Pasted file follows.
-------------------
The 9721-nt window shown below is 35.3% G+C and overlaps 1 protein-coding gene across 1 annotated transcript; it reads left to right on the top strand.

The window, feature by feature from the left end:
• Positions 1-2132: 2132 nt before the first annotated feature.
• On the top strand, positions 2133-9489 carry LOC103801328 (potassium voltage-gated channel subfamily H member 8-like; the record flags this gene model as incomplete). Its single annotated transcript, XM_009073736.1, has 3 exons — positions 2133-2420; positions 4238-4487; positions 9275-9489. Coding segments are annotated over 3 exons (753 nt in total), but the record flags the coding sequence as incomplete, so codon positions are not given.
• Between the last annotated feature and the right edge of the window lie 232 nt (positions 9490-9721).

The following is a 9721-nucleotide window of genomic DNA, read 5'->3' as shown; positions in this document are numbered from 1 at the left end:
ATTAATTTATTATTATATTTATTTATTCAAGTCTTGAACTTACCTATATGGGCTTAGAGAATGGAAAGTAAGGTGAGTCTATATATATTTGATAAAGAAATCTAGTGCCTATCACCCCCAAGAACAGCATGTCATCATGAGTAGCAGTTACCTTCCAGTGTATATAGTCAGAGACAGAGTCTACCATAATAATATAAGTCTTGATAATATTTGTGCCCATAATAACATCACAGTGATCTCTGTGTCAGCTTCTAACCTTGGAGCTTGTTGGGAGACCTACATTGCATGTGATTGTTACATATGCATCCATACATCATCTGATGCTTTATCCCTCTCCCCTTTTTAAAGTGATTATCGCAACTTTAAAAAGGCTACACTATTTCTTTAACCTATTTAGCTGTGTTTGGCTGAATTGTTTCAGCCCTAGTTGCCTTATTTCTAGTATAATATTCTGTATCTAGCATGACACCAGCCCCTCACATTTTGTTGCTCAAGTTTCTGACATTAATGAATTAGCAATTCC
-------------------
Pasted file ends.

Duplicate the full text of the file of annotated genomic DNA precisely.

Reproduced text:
The 9721-nt window shown below is 35.3% G+C and overlaps 1 protein-coding gene across 1 annotated transcript; it reads left to right on the top strand.

The window, feature by feature from the left end:
• Positions 1-2132: 2132 nt before the first annotated feature.
• On the top strand, positions 2133-9489 carry LOC103801328 (potassium voltage-gated channel subfamily H member 8-like; the record flags this gene model as incomplete). Its single annotated transcript, XM_009073736.1, has 3 exons — positions 2133-2420; positions 4238-4487; positions 9275-9489. Coding segments are annotated over 3 exons (753 nt in total), but the record flags the coding sequence as incomplete, so codon positions are not given.
• Between the last annotated feature and the right edge of the window lie 232 nt (positions 9490-9721).

The following is a 9721-nucleotide window of genomic DNA, read 5'->3' as shown; positions in this document are numbered from 1 at the left end:
ATTAATTTATTATTATATTTATTTATTCAAGTCTTGAACTTACCTATATGGGCTTAGAGAATGGAAAGTAAGGTGAGTCTATATATATTTGATAAAGAAATCTAGTGCCTATCACCCCCAAGAACAGCATGTCATCATGAGTAGCAGTTACCTTCCAGTGTATATAGTCAGAGACAGAGTCTACCATAATAATATAAGTCTTGATAATATTTGTGCCCATAATAACATCACAGTGATCTCTGTGTCAGCTTCTAACCTTGGAGCTTGTTGGGAGACCTACATTGCATGTGATTGTTACATATGCATCCATACATCATCTGATGCTTTATCCCTCTCCCCTTTTTAAAGTGATTATCGCAACTTTAAAAAGGCTACACTATTTCTTTAACCTATTTAGCTGTGTTTGGCTGAATTGTTTCAGCCCTAGTTGCCTTATTTCTAGTATAATATTCTGTATCTAGCATGACACCAGCCCCTCACATTTTGTTGCTCAAGTTTCTGACATTAATGAATTAGCAATTCC